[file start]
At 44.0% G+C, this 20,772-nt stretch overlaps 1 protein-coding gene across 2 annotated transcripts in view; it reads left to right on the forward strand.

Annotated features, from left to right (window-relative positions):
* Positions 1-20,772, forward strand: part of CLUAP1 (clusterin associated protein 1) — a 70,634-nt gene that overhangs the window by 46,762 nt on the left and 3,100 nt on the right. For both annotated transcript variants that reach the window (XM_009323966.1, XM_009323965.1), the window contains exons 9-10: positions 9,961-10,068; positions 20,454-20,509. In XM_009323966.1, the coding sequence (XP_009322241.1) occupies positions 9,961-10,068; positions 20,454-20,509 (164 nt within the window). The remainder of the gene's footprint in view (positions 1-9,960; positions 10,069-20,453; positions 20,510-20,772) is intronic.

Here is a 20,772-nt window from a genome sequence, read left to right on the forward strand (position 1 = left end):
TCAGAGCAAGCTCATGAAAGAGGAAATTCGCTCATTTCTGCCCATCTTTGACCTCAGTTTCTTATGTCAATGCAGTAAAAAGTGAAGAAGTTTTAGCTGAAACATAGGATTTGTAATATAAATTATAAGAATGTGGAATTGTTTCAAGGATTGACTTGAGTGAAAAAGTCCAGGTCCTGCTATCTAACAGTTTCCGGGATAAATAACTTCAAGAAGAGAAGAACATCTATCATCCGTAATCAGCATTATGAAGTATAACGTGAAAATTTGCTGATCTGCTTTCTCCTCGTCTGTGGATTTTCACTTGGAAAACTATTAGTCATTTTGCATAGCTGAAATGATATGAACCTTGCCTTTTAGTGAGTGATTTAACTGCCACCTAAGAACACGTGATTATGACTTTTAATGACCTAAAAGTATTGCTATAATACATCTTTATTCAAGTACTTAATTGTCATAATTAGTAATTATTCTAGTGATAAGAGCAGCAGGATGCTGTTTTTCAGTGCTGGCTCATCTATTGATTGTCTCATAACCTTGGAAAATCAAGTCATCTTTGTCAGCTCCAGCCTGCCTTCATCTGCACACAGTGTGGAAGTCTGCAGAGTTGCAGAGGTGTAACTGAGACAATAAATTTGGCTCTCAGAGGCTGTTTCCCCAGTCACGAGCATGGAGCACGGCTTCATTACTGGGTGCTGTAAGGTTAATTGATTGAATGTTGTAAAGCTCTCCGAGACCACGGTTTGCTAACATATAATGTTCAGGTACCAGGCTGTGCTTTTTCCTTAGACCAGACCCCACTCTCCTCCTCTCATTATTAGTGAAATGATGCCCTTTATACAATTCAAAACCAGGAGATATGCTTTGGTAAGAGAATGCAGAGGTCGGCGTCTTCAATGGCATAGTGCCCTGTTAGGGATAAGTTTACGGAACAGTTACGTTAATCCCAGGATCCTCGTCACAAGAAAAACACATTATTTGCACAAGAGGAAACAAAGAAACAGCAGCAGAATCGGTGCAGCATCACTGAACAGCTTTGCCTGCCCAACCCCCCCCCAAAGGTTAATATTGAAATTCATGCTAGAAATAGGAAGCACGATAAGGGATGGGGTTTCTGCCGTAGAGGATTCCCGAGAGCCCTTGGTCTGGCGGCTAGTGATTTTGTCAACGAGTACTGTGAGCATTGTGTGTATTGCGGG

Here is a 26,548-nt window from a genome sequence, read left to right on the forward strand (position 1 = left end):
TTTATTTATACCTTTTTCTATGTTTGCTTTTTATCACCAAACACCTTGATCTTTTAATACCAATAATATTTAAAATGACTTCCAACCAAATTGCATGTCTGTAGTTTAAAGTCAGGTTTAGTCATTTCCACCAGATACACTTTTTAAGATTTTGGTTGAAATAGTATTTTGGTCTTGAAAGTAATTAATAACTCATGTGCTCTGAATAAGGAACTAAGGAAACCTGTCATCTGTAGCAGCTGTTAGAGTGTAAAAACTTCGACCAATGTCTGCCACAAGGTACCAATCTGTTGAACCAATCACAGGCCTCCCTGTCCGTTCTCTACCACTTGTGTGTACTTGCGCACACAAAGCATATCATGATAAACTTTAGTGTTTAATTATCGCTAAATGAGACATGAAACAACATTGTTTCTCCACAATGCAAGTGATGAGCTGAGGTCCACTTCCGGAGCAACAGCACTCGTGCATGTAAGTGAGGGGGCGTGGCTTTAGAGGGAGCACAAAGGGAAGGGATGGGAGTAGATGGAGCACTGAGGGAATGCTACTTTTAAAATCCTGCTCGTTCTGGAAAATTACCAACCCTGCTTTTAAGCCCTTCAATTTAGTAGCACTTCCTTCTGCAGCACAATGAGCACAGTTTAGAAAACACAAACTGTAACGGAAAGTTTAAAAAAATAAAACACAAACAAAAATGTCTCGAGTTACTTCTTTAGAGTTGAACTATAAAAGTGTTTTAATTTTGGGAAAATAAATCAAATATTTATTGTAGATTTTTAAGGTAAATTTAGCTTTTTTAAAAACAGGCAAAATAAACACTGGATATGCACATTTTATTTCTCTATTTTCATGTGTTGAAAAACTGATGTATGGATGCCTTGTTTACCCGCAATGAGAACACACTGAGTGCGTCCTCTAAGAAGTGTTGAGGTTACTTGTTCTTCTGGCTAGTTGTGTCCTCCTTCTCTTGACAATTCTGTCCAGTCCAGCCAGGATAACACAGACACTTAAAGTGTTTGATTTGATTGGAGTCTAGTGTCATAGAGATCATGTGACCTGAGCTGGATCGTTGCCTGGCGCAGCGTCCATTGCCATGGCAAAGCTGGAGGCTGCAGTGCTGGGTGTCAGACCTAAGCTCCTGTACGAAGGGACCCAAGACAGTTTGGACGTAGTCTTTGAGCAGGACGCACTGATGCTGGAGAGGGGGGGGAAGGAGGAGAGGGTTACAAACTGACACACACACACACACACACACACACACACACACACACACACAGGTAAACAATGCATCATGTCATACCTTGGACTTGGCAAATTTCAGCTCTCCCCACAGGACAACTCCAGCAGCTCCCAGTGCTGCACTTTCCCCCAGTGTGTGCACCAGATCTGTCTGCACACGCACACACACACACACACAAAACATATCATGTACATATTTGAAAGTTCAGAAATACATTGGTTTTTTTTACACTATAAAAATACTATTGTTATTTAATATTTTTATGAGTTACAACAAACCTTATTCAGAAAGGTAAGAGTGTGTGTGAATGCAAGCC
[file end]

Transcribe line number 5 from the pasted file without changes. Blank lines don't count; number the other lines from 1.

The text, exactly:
TCAGAGCAAGCTCATGAAAGAGGAAATTCGCTCATTTCTGCCCATCTTTGACCTCAGTTTCTTATGTCAATGCAGTAAAAAGTGAAGAAGTTTTAGCTGAAACATAGGATTTGTAATATAAATTATAAGAATGTGGAATTGTTTCAAGGATTGACTTGAGTGAAAAAGTCCAGGTCCTGCTATCTAACAGTTTCCGGGATAAATAACTTCAAGAAGAGAAGAACATCTATCATCCGTAATCAGCATTATGAAGTATAACGTGAAAATTTGCTGATCTGCTTTCTCCTCGTCTGTGGATTTTCACTTGGAAAACTATTAGTCATTTTGCATAGCTGAAATGATATGAACCTTGCCTTTTAGTGAGTGATTTAACTGCCACCTAAGAACACGTGATTATGACTTTTAATGACCTAAAAGTATTGCTATAATACATCTTTATTCAAGTACTTAATTGTCATAATTAGTAATTATTCTAGTGATAAGAGCAGCAGGATGCTGTTTTTCAGTGCTGGCTCATCTATTGATTGTCTCATAACCTTGGAAAATCAAGTCATCTTTGTCAGCTCCAGCCTGCCTTCATCTGCACACAGTGTGGAAGTCTGCAGAGTTGCAGAGGTGTAACTGAGACAATAAATTTGGCTCTCAGAGGCTGTTTCCCCAGTCACGAGCATGGAGCACGGCTTCATTACTGGGTGCTGTAAGGTTAATTGATTGAATGTTGTAAAGCTCTCCGAGACCACGGTTTGCTAACATATAATGTTCAGGTACCAGGCTGTGCTTTTTCCTTAGACCAGACCCCACTCTCCTCCTCTCATTATTAGTGAAATGATGCCCTTTATACAATTCAAAACCAGGAGATATGCTTTGGTAAGAGAATGCAGAGGTCGGCGTCTTCAATGGCATAGTGCCCTGTTAGGGATAAGTTTACGGAACAGTTACGTTAATCCCAGGATCCTCGTCACAAGAAAAACACATTATTTGCACAAGAGGAAACAAAGAAACAGCAGCAGAATCGGTGCAGCATCACTGAACAGCTTTGCCTGCCCAACCCCCCCCCAAAGGTTAATATTGAAATTCATGCTAGAAATAGGAAGCACGATAAGGGATGGGGTTTCTGCCGTAGAGGATTCCCGAGAGCCCTTGGTCTGGCGGCTAGTGATTTTGTCAACGAGTACTGTGAGCATTGTGTGTATTGCGGG